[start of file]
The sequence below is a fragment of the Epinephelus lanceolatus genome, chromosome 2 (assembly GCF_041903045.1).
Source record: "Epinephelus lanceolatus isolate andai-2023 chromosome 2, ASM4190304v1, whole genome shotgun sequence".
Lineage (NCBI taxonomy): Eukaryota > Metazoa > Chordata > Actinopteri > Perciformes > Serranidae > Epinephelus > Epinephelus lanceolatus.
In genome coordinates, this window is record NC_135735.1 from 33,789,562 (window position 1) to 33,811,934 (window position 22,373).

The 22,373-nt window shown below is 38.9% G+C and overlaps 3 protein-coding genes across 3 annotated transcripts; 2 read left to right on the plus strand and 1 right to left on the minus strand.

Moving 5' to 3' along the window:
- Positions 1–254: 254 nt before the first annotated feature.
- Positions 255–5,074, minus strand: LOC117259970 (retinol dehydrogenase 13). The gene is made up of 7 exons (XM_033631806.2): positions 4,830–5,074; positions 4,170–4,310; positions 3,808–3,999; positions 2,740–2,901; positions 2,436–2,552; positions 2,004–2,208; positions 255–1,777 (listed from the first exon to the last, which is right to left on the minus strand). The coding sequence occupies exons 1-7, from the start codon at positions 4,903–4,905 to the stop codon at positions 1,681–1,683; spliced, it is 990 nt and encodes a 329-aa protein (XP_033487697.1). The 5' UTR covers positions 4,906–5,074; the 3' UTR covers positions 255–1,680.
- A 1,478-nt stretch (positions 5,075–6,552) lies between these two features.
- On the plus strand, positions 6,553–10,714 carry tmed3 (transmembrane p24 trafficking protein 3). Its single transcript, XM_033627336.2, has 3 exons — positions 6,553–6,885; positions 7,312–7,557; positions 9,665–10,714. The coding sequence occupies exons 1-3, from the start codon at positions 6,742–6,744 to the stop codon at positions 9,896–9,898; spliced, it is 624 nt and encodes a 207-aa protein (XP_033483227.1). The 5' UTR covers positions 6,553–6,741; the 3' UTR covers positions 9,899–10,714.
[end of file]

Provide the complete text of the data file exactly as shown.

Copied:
The sequence below is a fragment of the Epinephelus lanceolatus genome, chromosome 2 (assembly GCF_041903045.1).
Source record: "Epinephelus lanceolatus isolate andai-2023 chromosome 2, ASM4190304v1, whole genome shotgun sequence".
Lineage (NCBI taxonomy): Eukaryota > Metazoa > Chordata > Actinopteri > Perciformes > Serranidae > Epinephelus > Epinephelus lanceolatus.
In genome coordinates, this window is record NC_135735.1 from 33,789,562 (window position 1) to 33,811,934 (window position 22,373).

The 22,373-nt window shown below is 38.9% G+C and overlaps 3 protein-coding genes across 3 annotated transcripts; 2 read left to right on the plus strand and 1 right to left on the minus strand.

Moving 5' to 3' along the window:
- Positions 1–254: 254 nt before the first annotated feature.
- Positions 255–5,074, minus strand: LOC117259970 (retinol dehydrogenase 13). The gene is made up of 7 exons (XM_033631806.2): positions 4,830–5,074; positions 4,170–4,310; positions 3,808–3,999; positions 2,740–2,901; positions 2,436–2,552; positions 2,004–2,208; positions 255–1,777 (listed from the first exon to the last, which is right to left on the minus strand). The coding sequence occupies exons 1-7, from the start codon at positions 4,903–4,905 to the stop codon at positions 1,681–1,683; spliced, it is 990 nt and encodes a 329-aa protein (XP_033487697.1). The 5' UTR covers positions 4,906–5,074; the 3' UTR covers positions 255–1,680.
- A 1,478-nt stretch (positions 5,075–6,552) lies between these two features.
- On the plus strand, positions 6,553–10,714 carry tmed3 (transmembrane p24 trafficking protein 3). Its single transcript, XM_033627336.2, has 3 exons — positions 6,553–6,885; positions 7,312–7,557; positions 9,665–10,714. The coding sequence occupies exons 1-3, from the start codon at positions 6,742–6,744 to the stop codon at positions 9,896–9,898; spliced, it is 624 nt and encodes a 207-aa protein (XP_033483227.1). The 5' UTR covers positions 6,553–6,741; the 3' UTR covers positions 9,899–10,714.